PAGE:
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Arizona Department of Water Resources AZ.gov Arizona's Official Web Site
Securing Arizona's Water Future

Drought Status

View Arizona's drought status

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Short-term Drought Status Summary for September 2017

The map to the left updates every Thursday. The summary below reflects changes during the month of September.

The monsoon activity ended early this season leaving much of southeastern, eastern, and central Arizona abnormally dry (D0).

Thunderstorm activity was highly localized with some areas receiving ample rainfall, but the majority of precipitation accumulated from middle of July to the beginning of August. Below average precipitation through the latter half of August and all of September combined with warm temperatures contributed to the dryness for the end of summer.

While a low-pressure system could bring isolated showers to the southeast part of the state in early October, rainfall totals are not likely to be significant. Drought conditions are not anticipated to show improvement with the climate outlook for the next three months showing a high probability for warmer than normal temperatures.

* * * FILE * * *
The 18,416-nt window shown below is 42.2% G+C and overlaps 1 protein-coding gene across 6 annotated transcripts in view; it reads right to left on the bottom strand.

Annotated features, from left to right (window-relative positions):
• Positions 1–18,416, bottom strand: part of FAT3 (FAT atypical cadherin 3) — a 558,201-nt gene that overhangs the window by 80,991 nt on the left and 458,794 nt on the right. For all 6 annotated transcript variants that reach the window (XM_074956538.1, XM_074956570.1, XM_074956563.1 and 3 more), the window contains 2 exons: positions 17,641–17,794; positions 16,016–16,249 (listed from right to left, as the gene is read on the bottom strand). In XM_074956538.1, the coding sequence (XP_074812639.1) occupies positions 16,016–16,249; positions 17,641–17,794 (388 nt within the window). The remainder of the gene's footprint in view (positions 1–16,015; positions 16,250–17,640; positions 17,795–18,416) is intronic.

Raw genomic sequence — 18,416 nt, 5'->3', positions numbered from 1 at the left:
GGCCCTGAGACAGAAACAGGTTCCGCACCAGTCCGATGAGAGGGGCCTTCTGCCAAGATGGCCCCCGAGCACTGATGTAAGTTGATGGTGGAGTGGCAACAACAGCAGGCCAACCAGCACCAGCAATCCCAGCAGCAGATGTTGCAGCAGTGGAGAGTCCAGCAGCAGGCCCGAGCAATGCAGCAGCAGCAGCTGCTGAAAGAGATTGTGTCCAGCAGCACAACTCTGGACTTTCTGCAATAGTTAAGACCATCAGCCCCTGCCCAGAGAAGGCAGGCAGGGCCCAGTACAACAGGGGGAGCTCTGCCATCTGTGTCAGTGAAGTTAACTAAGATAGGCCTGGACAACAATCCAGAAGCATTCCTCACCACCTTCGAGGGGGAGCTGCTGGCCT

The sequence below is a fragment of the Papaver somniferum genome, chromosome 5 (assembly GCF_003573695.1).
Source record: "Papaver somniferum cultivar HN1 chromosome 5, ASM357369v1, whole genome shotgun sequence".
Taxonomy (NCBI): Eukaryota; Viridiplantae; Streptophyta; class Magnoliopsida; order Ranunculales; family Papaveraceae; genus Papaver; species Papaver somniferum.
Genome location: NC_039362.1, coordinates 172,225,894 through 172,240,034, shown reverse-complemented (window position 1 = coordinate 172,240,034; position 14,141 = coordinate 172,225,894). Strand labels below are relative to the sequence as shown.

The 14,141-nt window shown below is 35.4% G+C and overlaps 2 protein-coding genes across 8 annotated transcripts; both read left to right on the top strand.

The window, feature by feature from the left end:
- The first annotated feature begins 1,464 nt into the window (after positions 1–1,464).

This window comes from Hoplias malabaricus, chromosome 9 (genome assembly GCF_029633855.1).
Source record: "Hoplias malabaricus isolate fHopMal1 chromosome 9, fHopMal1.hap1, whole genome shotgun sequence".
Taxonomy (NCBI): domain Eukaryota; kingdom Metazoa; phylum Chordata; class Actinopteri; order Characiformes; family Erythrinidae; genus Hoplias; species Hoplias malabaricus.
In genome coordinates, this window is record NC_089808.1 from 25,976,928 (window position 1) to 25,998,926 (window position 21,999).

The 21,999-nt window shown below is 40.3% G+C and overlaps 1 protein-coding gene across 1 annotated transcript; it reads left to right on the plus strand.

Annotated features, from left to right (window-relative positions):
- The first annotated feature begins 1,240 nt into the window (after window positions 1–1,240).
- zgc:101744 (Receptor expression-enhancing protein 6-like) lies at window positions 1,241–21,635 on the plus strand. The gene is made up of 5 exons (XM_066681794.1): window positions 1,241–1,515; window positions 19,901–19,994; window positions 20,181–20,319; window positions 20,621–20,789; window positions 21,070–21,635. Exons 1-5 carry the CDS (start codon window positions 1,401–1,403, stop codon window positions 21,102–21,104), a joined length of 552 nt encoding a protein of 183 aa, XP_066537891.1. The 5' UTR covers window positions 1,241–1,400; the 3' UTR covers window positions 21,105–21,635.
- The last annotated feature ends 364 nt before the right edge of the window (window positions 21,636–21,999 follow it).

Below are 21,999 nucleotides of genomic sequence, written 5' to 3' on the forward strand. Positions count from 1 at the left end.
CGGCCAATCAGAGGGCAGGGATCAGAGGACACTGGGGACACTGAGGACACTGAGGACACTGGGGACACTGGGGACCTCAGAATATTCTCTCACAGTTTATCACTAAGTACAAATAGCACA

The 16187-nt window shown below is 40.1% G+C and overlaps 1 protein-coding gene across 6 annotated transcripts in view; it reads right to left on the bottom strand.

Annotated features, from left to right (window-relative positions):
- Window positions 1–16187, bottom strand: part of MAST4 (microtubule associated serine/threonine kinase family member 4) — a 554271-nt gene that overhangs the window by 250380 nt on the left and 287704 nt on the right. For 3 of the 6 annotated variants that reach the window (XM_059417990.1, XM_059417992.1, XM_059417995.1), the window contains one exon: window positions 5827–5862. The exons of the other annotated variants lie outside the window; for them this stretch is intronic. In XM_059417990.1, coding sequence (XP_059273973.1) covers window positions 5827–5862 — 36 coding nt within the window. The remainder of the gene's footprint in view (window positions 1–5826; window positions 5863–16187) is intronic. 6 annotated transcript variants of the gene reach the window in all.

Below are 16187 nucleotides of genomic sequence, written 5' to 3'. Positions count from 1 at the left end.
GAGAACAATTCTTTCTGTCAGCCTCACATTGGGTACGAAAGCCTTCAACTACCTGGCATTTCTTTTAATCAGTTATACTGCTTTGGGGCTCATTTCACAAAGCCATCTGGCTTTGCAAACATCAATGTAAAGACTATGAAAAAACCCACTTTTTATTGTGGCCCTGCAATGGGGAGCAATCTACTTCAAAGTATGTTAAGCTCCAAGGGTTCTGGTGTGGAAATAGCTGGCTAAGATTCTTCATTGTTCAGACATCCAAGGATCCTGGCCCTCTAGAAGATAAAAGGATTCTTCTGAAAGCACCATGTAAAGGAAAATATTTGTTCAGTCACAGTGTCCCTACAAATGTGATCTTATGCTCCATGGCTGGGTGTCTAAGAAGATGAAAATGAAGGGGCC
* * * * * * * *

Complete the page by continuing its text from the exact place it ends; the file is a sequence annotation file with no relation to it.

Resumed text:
Prepared by the State Drought Monitoring Technical Committee, October 6, 2017.

 
 

Arizona’s long-term drought status map is updated quarterly. The long-term drought status for each watershed is determined by comparing the precipitation and streamflow percentiles for the past 24, 36 and 48 months to a 40 year historical record 

This report was prepared by the Arizona Drought Monitoring Technical Committee, August 4, 2017. The next update in early November will reflect the conditions of July, August and September.

Click here if you would like to receive monthly drought status reports by email.

 

Long-term Drought Status Update: April - June 2017

The long-term map shows that drought conditions deteriorated on the little Colorado River watershed from no drought to abnormally dry (D0) and on the San Pedro watershed from abnormally dry to moderate drought (D1). This is largely due to the continuous dry conditions in these areas since last year’s monsoon.

It’s likely that the San Pedro and some of the other neighboring watersheds may improve after this monsoon season as this is usually the wet time of year for the southern watersheds.

  MORE INFORMATION

  USEFUL LINKS

  • NASA launches soil moisture mapping satellite 1/31/2015.

 

 


 

   

 

 

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